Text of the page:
Do the winds favor Illumina in face-off with Roche?

With an Illumina shareholder meeting fast approaching, Roche did put forth a higher dollar amount in its hostile acquisition bid for Illumina, but a few proxy advisory firms are siding with Illumina in the opinion that Roche still isn’t offering a fair price

Jeffrey Bouley
SAN DIEGO—Even as Roche continues to maintain itis offering a generous per-share price in its hostile takeover attempt ofCalifornia-based Illumina, three proxy advisory firms have issued reports andstatements that agree with Illumina that the Roche offer remains inadequate,despite the recent boost to $51 per share from the $44.50 price it had held tofor weeks.
 
 
First out of the starting gate to back up Illumina'sstance were Institutional Shareholder Services Inc. (ISS) and Egan-JonesRatings Co. ISS, Illumina notes, says it considers the Roche offer to acquireIllumina inadequate and has recommended that its clients support there-election of Illumina's slate of directors and vote against all Rocheproposals at Illumina's 2012 annual stockholders meeting to be held on April18, 2012. Egan-Jones also recommended that its clients support the re-electionof the incumbent directors and reject Roche's proposals. 
 
ISS noted, in part, that "the current bid of $51…doesnot provide meaningful compensation for the potentially enormous long-termopportunity shareholders would forego by selling at this point…[and] fallsshort of providing a compelling enough consideration to cause Illuminashareholders to support Roche's nominees. …With the lack of serious competitionin the near future, and the vast potential for sequencing that is alreadystarting to appear, the board should rightfully be concerned about unnecessarytruncation of value by selling the company at too low a valuation of its future."
 
 
"Traditional financial metrics that focus onnear-term or past profitability—exactly the metrics on which Roche has focused—arenot particularly useful because they do not measure the one thing both currentshareholders and Roche are most interested in: the commercial potential of thecompany's disruptive technology, across a number of large addressable markets,"ISS added. The firm also maintained the decision by Illumina's board's decisionto pull the annual meeting ahead by approximately three weeks rather than delaythe shareholders' vote, which is not an uncommon move, "suggests both anopenness to shareholders' interests, and confidence in the integrity of theboard's own position on the value being offered."
 
 
"We are pleased that ISS, especially, recognizesthat Roche's unsolicited offer, even as increased to $51 per share, clearlyundervalues Illumina, and that our highly qualified and experienced independentBoard is best positioned to protect our value creation potential on behalf ofour stockholders," said Jay T. Flatley, president and CEO of Illumina. "Our boardwill continue to work closely with management to drive growth, delivercompelling results, and create significant stockholder value. We look forwardto the support of Illumina's stockholders at the annual meeting, and areconfident they will reject Roche's efforts to seize control of Illumina's boardand prevent a hostile takeover of their company at a grossly inadequate price."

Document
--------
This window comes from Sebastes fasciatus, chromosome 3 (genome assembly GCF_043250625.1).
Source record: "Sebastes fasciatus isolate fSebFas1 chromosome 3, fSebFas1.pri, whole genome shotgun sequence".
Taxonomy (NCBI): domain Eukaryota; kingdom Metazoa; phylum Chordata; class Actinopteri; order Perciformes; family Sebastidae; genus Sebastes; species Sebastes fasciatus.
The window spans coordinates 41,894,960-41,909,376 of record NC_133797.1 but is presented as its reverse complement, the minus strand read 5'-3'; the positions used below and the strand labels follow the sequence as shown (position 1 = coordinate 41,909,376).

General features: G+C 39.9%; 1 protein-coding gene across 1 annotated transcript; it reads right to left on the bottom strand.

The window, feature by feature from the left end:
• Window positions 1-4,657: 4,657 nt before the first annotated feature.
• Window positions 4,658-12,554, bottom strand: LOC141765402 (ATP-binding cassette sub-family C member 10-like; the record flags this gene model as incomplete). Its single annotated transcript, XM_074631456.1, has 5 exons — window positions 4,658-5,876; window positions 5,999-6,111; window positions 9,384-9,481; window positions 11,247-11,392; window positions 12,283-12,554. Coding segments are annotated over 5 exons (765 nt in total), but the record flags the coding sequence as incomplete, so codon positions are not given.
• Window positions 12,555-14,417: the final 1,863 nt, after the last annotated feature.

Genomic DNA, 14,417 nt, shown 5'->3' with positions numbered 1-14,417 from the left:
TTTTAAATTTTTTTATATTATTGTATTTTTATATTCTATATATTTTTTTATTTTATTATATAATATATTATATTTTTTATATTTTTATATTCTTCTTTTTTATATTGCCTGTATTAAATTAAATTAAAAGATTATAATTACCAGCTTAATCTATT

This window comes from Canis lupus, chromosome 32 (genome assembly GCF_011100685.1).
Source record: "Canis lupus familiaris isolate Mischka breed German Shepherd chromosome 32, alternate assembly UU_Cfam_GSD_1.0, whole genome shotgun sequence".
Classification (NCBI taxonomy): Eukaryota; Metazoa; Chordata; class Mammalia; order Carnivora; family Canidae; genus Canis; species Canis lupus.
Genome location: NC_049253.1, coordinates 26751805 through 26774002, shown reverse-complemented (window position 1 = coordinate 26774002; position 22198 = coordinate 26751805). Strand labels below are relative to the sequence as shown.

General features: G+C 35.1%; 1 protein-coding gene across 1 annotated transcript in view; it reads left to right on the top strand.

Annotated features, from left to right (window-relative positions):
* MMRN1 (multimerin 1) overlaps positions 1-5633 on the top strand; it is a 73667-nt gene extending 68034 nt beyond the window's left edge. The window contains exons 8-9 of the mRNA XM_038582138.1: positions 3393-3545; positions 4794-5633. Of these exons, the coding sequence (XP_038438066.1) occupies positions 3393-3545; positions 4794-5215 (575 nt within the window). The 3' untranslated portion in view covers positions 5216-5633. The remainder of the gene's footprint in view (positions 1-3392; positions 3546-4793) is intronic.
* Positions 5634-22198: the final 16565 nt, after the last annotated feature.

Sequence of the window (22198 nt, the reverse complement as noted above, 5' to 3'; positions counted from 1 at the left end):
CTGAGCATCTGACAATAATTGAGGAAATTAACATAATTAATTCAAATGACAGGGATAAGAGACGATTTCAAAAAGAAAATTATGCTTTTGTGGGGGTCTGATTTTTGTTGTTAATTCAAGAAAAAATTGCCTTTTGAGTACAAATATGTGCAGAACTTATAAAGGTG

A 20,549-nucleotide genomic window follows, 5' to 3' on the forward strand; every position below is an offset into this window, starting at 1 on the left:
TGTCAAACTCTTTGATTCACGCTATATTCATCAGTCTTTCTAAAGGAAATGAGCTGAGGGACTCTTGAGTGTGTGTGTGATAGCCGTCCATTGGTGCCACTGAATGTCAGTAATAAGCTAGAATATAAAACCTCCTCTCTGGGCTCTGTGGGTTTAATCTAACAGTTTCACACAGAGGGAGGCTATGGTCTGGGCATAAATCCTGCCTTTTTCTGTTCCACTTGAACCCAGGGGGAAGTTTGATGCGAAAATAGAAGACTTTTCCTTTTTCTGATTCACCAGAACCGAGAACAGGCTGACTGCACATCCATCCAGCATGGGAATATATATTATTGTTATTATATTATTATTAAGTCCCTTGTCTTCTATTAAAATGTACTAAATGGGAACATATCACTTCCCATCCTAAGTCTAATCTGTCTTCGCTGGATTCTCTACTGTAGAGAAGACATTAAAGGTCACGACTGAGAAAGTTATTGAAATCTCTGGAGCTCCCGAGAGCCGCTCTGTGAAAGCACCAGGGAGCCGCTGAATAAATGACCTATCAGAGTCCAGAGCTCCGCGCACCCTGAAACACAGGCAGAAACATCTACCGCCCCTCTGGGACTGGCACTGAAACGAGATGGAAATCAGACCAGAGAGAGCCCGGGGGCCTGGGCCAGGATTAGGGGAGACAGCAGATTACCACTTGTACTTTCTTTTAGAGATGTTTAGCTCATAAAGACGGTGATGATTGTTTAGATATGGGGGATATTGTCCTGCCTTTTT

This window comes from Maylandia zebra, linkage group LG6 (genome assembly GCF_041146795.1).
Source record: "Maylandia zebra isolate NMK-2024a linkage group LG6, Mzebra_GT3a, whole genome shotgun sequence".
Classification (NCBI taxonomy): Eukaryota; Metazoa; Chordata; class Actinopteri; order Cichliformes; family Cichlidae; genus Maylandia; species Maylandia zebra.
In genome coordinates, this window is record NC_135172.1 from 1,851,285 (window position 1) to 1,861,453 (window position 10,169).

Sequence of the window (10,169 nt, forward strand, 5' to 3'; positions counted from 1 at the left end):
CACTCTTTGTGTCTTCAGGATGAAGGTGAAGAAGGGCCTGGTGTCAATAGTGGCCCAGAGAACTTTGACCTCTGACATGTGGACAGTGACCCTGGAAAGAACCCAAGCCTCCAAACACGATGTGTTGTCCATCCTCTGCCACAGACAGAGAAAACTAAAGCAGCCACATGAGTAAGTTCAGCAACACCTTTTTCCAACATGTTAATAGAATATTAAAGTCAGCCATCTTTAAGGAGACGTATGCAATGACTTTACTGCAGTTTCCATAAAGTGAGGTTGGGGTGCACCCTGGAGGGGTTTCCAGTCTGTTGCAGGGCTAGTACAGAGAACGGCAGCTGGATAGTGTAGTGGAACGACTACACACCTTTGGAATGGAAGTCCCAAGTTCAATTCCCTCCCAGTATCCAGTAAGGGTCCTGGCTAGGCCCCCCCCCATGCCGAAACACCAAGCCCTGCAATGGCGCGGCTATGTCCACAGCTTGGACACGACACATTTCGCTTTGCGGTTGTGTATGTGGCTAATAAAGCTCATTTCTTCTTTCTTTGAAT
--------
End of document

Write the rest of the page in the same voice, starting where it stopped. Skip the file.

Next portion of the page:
The ISS and Egan-Jones opinions were followed by theindependent proxy advisory firm Glass, Lewis & Co. LLC saying that isexpects the Roche solicitation "is intended to serve as little more thanadditional pressure to complete the transaction on Roche's terms, irrespectiveof whether they appropriately reflect Illumina's forward value or the board'sability to execute the company's stand-alone business plan in the currentoperational climate. With that considered, we find no cause for shareholders tosupport Roche's candidates, nor do we find any reason for shareholders toaccept such an expeditious engagement as appropriate in the context ofmulti-year lows in share price and valuation for Illumina."
 
 
While Illumina unsurprisingly noted it was pleasedwith the recommendation of all three of those firms, Roche took a differenttack, both criticizing ISS and noting it sees value in a Roche-Illumina combination. 

"While we are disappointed that ISS hasrecommended that Illumina shareholders vote against our director nominees atthe Illumina annual meeting, we are pleased that ISS noted that 'Roche wouldseem to be an excellent partner for Illumina as the sequencing industry growsmore intertwined with new drug development,'" said Severin Schwan, CEO of RocheGroup, in a news release—though no mention had been made of the other two firmon the Roche web site as this story was posted. "ISS also noted that the key toIllumina's valuation falls in its commercialization strategy—a strategy thathas not been tested but is an area in which we believe Roche could providesignificant expertise." 
 
Schwan added that Roche "respectfully" challengesthe ISS assertion that the current bid "does not provide a compelling startingpoint for negotiations."
 
 
"Our goal has always been to enter into anegotiated transaction with Illumina and we firmly believe that our presentoffer is more than adequate to serve as a basis for negotiation with Illumina,"Schwan said. "We remain willing to consider additional value if given theopportunity to enter discussions and perform due diligence. We expect thatIllumina shareholders will support this objective and vote for our directornominees at the upcoming Illumina annual meeting." 
 
 


Jeffrey Bouley

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